Bank overdraft fees slowly dwindling - WALB.com, Albany News, Weather, Sports

Bank overdraft fees slowly dwindling

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By Christian Jennings - bio | email

ALBANY,  GA (WALB) – Beginning July 1, 2010 The Federal Reserve will ban banks from charging overdraft fees unless costumers sign up for the service. And Congress is pushing two bills that will limit overdraft charges at one per month and six per year.

In anticipation, several major banks have already announced changes to their overdraft procedures to make it a little easier on customers.

It's easy to get carried away and just swipe a card thinking money is available when it's not. Now some bank customers are getting a little relief when it comes to overdraft fees just in time for the holidays.

Denise Cox banks at Regions. She admits she sometimes makes mistakes and spends money she doesn't have. When that happens she's hit with a $35 fee.

"I'd say I've been hit by them about three times in the past year," said Cox.  That's more than 100 bucks, wasted. "It is a little bit steep."

Now Regions and other major banks are implementing changes to help shoppers like her. Starting next year Regions will eliminate overdraft fees when customers overdraw their accounts by less than $5 and will charge no more than four overdraft fees per day.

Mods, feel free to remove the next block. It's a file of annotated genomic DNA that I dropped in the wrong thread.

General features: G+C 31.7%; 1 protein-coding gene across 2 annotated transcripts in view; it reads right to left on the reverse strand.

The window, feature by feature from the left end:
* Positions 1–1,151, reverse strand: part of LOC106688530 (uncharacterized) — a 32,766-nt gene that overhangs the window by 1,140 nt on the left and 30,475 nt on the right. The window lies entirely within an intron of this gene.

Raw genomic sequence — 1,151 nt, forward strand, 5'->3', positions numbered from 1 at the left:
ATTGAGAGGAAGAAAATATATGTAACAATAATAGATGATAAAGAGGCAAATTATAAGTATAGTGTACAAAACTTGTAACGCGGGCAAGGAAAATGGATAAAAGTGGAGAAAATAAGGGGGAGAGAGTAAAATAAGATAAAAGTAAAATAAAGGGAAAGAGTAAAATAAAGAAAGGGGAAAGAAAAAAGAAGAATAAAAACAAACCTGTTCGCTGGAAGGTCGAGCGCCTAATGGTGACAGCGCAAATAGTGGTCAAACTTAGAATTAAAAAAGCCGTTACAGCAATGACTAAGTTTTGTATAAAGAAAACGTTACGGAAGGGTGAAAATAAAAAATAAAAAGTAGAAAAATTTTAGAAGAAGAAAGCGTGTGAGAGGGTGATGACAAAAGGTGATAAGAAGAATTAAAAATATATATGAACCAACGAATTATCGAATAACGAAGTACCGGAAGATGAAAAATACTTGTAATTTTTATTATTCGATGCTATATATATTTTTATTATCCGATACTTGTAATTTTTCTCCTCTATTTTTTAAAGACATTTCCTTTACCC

Bank of America no longer charges a fee for an account overdrawn by less than $10 and their maximum number of fees per day is now 4, down from 10.

"That's not enough of a change." Kristin Raybon thinks the fees should be lowered. "For 35 and up that's just too much that's them just taking your money," said Raybon.

"That's too high a fee in this day in age with the situation the way it is," said Bill Cecille who has never had an NSF fee, but agrees current fees are outrageous.

"They could lower the fees or could at least work with certain people," he said. 

But for now shoppers will still have to keep a close eye on their accounts or find themselves in a whole lot of debt.

Banks are expected to make $38 billion from overdraft fees alone this year. But bank employees think that will cause other fees to rise.

JP Morgan Chase, PNC Financial, and Wells Fargo are a few other banks that recently announced changes regarding their overdraft policies.


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